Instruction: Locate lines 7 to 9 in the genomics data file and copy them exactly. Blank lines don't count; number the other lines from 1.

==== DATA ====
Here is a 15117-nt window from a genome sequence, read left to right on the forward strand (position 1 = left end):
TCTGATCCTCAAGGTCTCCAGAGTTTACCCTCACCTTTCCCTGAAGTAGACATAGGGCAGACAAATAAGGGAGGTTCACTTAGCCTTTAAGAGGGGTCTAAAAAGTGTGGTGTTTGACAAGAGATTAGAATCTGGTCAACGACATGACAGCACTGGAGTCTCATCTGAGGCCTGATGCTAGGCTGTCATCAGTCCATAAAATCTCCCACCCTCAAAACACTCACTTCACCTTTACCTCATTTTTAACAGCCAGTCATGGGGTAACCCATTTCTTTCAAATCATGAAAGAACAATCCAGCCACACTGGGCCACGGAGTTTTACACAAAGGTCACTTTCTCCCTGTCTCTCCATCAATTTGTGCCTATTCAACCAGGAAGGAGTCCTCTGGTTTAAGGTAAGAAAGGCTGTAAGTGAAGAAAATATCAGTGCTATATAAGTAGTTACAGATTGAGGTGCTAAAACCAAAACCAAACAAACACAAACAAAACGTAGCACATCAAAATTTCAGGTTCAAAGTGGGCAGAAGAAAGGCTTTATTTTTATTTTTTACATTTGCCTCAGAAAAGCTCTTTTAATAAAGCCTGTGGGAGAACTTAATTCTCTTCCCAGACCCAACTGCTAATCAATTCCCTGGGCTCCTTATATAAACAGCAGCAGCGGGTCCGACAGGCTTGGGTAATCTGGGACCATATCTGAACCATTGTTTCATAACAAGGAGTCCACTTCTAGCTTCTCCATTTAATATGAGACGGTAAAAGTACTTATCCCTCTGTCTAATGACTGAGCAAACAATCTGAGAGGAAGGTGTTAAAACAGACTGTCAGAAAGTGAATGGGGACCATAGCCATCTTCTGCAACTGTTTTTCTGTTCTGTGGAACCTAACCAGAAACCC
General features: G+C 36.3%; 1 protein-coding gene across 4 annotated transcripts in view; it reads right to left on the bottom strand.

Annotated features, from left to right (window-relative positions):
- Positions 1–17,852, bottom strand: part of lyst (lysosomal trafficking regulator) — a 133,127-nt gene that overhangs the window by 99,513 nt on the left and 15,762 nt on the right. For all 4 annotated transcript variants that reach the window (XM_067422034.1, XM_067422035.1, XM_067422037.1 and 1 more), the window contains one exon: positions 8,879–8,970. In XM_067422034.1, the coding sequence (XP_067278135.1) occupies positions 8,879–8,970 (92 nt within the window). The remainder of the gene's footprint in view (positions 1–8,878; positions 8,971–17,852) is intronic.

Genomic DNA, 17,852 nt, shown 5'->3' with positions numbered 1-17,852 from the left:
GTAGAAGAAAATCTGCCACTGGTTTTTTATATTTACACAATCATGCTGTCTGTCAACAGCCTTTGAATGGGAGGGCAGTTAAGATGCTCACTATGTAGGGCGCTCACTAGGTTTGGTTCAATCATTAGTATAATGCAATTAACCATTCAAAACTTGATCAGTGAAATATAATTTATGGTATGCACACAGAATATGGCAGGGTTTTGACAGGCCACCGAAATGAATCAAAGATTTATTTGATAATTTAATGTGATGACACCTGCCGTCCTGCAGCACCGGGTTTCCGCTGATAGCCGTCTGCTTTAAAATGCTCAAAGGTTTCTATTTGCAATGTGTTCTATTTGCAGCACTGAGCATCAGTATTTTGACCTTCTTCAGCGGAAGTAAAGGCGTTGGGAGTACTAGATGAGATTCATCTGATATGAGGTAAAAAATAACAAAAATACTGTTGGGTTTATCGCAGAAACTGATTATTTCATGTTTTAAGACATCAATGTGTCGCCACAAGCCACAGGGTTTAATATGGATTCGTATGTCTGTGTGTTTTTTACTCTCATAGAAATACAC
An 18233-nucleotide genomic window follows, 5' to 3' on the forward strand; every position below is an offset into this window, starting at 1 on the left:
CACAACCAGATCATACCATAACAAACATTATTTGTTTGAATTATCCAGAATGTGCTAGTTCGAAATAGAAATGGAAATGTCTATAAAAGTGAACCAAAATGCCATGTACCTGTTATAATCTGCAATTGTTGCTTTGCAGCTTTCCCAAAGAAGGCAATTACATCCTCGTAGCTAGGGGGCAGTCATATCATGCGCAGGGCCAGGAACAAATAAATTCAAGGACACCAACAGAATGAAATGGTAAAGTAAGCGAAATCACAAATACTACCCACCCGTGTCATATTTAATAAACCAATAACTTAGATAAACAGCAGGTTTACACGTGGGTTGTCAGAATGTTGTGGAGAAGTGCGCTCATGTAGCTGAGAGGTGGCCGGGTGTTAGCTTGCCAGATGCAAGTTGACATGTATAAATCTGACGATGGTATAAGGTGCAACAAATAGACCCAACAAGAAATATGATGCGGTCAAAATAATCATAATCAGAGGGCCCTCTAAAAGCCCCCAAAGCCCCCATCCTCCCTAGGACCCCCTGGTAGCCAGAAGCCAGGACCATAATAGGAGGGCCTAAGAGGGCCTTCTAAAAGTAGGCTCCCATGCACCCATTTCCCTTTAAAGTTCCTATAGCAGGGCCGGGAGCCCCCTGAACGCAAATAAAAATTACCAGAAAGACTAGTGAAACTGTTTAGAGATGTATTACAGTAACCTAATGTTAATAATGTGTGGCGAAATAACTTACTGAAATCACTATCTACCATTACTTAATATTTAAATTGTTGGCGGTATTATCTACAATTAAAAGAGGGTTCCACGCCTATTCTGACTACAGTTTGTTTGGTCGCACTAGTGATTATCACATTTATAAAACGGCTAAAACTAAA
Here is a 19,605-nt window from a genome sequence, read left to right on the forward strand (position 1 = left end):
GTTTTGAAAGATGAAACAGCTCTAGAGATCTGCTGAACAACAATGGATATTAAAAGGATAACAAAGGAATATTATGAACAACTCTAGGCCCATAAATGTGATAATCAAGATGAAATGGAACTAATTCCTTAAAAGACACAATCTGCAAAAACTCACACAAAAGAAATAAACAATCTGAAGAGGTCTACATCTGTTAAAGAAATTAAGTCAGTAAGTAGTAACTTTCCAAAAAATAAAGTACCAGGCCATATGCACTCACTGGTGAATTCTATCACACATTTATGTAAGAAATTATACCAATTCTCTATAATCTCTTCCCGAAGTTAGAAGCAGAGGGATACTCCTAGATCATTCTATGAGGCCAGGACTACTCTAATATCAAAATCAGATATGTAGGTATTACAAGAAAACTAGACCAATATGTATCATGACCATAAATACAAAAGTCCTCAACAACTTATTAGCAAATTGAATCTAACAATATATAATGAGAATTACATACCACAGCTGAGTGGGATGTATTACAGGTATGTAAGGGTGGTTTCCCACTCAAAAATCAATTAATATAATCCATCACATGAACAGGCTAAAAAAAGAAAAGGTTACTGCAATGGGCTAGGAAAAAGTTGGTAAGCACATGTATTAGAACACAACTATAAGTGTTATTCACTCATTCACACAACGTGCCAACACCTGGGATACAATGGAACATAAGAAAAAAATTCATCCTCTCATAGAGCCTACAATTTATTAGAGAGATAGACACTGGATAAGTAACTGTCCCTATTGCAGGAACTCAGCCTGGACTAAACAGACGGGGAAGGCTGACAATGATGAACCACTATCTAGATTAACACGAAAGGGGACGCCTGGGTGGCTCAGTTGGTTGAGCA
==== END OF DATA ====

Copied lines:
GTAGAAGAAAATCTGCCACTGGTTTTTTATATTTACACAATCATGCTGTCTGTCAACAGCCTTTGAATGGGAGGGCAGTTAAGATGCTCACTATGTAGGGCGCTCACTAGGTTTGGTTCAATCATTAGTATAATGCAATTAACCATTCAAAACTTGATCAGTGAAATATAATTTATGGTATGCACACAGAATATGGCAGGGTTTTGACAGGCCACCGAAATGAATCAAAGATTTATTTGATAATTTAATGTGATGACACCTGCCGTCCTGCAGCACCGGGTTTCCGCTGATAGCCGTCTGCTTTAAAATGCTCAAAGGTTTCTATTTGCAATGTGTTCTATTTGCAGCACTGAGCATCAGTATTTTGACCTTCTTCAGCGGAAGTAAAGGCGTTGGGAGTACTAGATGAGATTCATCTGATATGAGGTAAAAAATAACAAAAATACTGTTGGGTTTATCGCAGAAACTGATTATTTCATGTTTTAAGACATCAATGTGTCGCCACAAGCCACAGGGTTTAATATGGATTCGTATGTCTGTGTGTTTTTTACTCTCATAGAAATACAC
An 18233-nucleotide genomic window follows, 5' to 3' on the forward strand; every position below is an offset into this window, starting at 1 on the left:
CACAACCAGATCATACCATAACAAACATTATTTGTTTGAATTATCCAGAATGTGCTAGTTCGAAATAGAAATGGAAATGTCTATAAAAGTGAACCAAAATGCCATGTACCTGTTATAATCTGCAATTGTTGCTTTGCAGCTTTCCCAAAGAAGGCAATTACATCCTCGTAGCTAGGGGGCAGTCATATCATGCGCAGGGCCAGGAACAAATAAATTCAAGGACACCAACAGAATGAAATGGTAAAGTAAGCGAAATCACAAATACTACCCACCCGTGTCATATTTAATAAACCAATAACTTAGATAAACAGCAGGTTTACACGTGGGTTGTCAGAATGTTGTGGAGAAGTGCGCTCATGTAGCTGAGAGGTGGCCGGGTGTTAGCTTGCCAGATGCAAGTTGACATGTATAAATCTGACGATGGTATAAGGTGCAACAAATAGACCCAACAAGAAATATGATGCGGTCAAAATAATCATAATCAGAGGGCCCTCTAAAAGCCCCCAAAGCCCCCATCCTCCCTAGGACCCCCTGGTAGCCAGAAGCCAGGACCATAATAGGAGGGCCTAAGAGGGCCTTCTAAAAGTAGGCTCCCATGCACCCATTTCCCTTTAAAGTTCCTATAGCAGGGCCGGGAGCCCCCTGAACGCAAATAAAAATTACCAGAAAGACTAGTGAAACTGTTTAGAGATGTATTACAGTAACCTAATGTTAATAATGTGTGGCGAAATAACTTACTGAAATCACTATCTACCATTACTTAATATTTAAATTGTTGGCGGTATTATCTACAATTAAAAGAGGGTTCCACGCCTATTCTGACTACAGTTTGTTTGGTCGCACTAGTGATTATCACATTTATAAAACGGCTAAAACTAAA